Referring now to FIG. 3, there is a diagram indicating sound pressure levels in decibels [dB(A)] vs. frequency in hertz (Hz). In the figure, line 36 indicates the sound levels of the original orifice designed for the engine which, it is noted, increased substantially above about 2500 Hz. Line 38 illustrates the lower noise levels of the orifice muffler of the invention which, it is noted, are substantially reduced, and generally level out at frequencies above 2500 Hz. The reduction in noise output obtained by the orifice muffler of the invention is in the range of 10 dB(A) of sound pressure making for a significantly quieter flow noise emanating from the orifice muffler of the invention compared to the original orifice.

FIG. 4 schematically illustrates application of the PCV orifice muffler 10 in an engine PCV system 40. The orifice muffler 10 is mounted in an oil separation portion 42 of a cylinder head cam cover. The orifice 10 connects directly with a PCV hose 44 that leads to a fitting 46 on the engine intake manifold 48 for recirculating blowby and crankcase vapors into the engine cylinders, not shown.

In operation, PCV flow is drawn from the cam cover into the engine manifold by the negative pressure in the manifold. At idle, when manifold vacuum is greatest, the resulting PCV flow is controlled and quieted by the orifice muffler 10 to operate with a satisfactory noise level without the need for a PCV valve.

While the invention has been described by reference to certain preferred embodiments, it should be understood that numerous changes could be made within the spirit and scope of the inventive concepts described. Accordingly, it is intended that the invention not be limited to the disclosed embodiments, but that it have the full scope permitted by the language of the following claims.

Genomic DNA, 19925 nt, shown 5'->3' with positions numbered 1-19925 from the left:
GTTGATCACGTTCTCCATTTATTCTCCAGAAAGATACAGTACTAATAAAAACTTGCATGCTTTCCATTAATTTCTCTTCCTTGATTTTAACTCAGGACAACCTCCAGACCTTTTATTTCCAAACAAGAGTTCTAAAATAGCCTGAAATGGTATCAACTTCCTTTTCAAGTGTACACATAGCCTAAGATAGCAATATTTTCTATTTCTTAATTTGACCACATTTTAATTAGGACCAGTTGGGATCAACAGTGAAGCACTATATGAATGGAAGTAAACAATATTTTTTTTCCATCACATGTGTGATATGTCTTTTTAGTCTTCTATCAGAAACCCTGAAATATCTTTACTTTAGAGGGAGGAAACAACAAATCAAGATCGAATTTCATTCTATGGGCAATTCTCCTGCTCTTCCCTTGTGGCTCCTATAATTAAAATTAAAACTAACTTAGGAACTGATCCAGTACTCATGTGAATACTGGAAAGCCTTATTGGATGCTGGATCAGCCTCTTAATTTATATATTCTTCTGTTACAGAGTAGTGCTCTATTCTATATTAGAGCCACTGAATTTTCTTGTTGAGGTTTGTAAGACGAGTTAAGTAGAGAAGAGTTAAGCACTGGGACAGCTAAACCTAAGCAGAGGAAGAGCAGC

Patent Citations
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US5107800 *Apr 30, 1991Apr 28, 1992Mazda Motor CorporationSuction apparatus for engine
US5125940 *Feb 19, 1991Jun 30, 1992Champion Laboratories, Inc.In-line air filter apparatus
US5479907 *Jul 12, 1994Jan 2, 1996Walker, Jr.; Robert A.Combination in-line air-filter/air-oil separator/air-silencer with preseparator
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Referenced by
Citing PatentFiling datePublication dateApplicantTitle
US7441551Aug 22, 2005Oct 28, 2008Honda Motor Co., Ltd.Intake manifold
US7513246 *May 11, 2006Apr 7, 2009Gm Global Technoloy Operations, Inc.Positive crankcase ventilation device and system
US7845341Aug 25, 2008Dec 7, 2010Honda Motor Co., Ltd.Fluid blocker for an intake manifold
US8118013 *Sep 24, 2008Feb 21, 2012GM Global Technology Operations LLCResonator and crankcase ventilation system for internal combustion engine
US8151778Oct 28, 2010Apr 10, 2012Honda Motor Co., Ltd.Intake manifold
US8544438Aug 5, 2010Oct 1, 2013Ford Global Technologies, LlcVacuum port having a flow disruptor
US8567365Jun 25, 2010Oct 29, 2013Ford Global Technologies, LlcVacuum port having a flow disruptor
Classifications
U.S. Classification123/572, 181/204
International ClassificationF01M13/02
Cooperative ClassificationF01M13/022
European ClassificationF01M13/02N2